Knowledge about the handwriting performance characteristics of children with autism spectrum disorder (ASD) is scarce, despite this skill’s importance for their academic and social participation. The objective was to compare the handwriting process and product characteristics of children with high-functioning autism spectrum disorder (HFASD) to those of typically developing children to determine the best means of differentiation between the groups. Participants were 60 children, aged 9–12 years; 30 of them were diagnosed with HFASD, and 30 were aged and gender-matched typically developed controls. All participants performed three graded writing tasks on an electronic tablet, which is part of a computerized handwriting evaluation system (ComPET). Their paragraph copying product was then evaluated using the Hebrew Handwriting Evaluation (HHE). Significantly inferior handwriting performance among children with HFASD was found in both handwriting process and product measures. Significant correlations between these measures, supplemented with discriminant analysis and regression analysis results, emphasize unique handwriting performance dynamics among children with HFASD. Evaluation of the characteristics of both the handwriting process and product of children with HFASD may provide a more comprehensive picture of individual deficits. Identifying performance features may lead to more focused and adapted intervention and enhancement of school participation among these children.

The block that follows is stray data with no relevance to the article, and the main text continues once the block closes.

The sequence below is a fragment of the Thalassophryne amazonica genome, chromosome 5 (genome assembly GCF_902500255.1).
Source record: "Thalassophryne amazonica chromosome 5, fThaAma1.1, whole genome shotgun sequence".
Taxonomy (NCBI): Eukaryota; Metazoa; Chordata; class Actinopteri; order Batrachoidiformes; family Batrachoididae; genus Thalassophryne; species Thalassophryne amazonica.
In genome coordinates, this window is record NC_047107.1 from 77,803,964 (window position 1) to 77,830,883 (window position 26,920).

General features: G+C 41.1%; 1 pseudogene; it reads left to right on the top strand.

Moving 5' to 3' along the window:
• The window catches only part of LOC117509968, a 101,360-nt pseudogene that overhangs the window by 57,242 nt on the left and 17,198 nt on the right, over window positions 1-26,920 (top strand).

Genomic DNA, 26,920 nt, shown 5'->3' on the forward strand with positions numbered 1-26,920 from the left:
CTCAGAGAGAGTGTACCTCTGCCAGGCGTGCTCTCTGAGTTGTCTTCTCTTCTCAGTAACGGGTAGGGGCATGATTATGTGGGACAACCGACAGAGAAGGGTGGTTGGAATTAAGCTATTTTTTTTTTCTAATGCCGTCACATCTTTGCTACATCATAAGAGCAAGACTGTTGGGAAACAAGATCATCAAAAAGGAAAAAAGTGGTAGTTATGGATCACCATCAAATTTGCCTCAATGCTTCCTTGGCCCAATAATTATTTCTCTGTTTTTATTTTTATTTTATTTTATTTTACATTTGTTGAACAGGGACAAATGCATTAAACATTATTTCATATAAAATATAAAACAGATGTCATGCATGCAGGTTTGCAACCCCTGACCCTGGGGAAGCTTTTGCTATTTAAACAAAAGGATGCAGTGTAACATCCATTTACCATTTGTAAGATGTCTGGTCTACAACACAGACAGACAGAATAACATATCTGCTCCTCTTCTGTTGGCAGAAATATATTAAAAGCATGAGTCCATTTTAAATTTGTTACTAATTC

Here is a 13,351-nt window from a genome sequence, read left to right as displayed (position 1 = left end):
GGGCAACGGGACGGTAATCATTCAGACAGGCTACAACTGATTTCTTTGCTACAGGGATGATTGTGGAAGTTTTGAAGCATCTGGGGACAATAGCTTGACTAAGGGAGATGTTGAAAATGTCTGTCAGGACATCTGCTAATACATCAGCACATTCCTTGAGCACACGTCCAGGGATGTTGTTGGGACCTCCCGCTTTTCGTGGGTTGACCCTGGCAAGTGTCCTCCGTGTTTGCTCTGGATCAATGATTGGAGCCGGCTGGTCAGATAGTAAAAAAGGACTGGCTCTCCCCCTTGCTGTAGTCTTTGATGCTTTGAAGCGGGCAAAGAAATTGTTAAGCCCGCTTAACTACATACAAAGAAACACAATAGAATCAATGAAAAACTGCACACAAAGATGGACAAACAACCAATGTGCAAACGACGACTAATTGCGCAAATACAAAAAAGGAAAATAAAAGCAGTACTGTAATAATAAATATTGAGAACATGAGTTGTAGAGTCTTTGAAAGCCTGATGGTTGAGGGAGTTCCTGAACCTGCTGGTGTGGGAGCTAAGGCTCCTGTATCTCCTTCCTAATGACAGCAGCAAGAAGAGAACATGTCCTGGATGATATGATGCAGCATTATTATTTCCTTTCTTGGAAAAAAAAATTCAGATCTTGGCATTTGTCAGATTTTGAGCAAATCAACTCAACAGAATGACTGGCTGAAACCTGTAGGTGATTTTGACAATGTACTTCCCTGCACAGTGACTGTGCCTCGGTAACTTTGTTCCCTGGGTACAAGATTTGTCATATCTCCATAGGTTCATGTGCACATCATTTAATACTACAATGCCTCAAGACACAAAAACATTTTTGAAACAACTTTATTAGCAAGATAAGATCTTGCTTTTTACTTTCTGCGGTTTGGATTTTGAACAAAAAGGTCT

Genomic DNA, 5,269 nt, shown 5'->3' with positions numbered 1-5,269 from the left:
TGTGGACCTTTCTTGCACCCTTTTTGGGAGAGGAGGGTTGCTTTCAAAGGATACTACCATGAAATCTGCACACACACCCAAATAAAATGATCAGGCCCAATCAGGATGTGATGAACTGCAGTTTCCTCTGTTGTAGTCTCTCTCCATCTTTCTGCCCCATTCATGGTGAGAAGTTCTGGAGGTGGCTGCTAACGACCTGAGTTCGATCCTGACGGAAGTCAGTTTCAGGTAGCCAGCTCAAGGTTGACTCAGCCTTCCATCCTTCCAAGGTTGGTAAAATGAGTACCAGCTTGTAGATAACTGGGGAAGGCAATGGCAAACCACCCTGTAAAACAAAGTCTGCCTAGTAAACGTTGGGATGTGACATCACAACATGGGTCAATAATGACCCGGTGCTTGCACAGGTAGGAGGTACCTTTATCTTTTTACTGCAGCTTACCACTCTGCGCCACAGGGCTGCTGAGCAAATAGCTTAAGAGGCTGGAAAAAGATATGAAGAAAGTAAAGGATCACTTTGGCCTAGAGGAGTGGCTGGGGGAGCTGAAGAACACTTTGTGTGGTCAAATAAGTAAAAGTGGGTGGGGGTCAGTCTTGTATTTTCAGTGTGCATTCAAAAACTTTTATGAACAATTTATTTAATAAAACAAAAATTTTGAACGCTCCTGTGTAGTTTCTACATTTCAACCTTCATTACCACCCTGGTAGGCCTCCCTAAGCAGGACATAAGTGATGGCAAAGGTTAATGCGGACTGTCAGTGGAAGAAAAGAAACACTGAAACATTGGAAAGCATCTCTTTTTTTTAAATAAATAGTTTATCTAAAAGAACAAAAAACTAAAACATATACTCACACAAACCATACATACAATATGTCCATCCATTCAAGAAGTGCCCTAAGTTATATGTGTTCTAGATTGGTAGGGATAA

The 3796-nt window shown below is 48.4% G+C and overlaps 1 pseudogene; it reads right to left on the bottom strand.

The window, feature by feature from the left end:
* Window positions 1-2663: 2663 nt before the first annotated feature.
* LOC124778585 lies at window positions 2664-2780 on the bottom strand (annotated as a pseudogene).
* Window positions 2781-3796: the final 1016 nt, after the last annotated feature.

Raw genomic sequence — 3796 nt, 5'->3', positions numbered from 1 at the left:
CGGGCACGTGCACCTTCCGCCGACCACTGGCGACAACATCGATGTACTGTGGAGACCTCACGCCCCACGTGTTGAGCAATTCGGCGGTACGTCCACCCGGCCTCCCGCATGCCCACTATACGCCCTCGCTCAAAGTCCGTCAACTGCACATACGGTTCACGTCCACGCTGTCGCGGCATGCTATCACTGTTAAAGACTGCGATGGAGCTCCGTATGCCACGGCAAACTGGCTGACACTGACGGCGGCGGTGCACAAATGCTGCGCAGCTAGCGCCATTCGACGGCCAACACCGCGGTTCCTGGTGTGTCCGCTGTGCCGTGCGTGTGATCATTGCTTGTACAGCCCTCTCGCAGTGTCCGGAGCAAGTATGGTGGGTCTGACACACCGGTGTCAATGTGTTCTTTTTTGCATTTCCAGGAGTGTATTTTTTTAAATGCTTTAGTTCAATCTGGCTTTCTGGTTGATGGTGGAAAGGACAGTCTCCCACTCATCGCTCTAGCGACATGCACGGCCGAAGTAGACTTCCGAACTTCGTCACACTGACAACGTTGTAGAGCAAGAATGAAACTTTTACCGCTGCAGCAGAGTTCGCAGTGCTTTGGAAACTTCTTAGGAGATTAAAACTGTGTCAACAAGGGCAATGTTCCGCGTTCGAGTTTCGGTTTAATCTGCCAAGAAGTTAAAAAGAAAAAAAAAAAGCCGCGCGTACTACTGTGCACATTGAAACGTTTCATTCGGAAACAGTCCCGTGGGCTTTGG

Published in: Research in Autism Spectrum Disorders, 2016, 23, 235-244.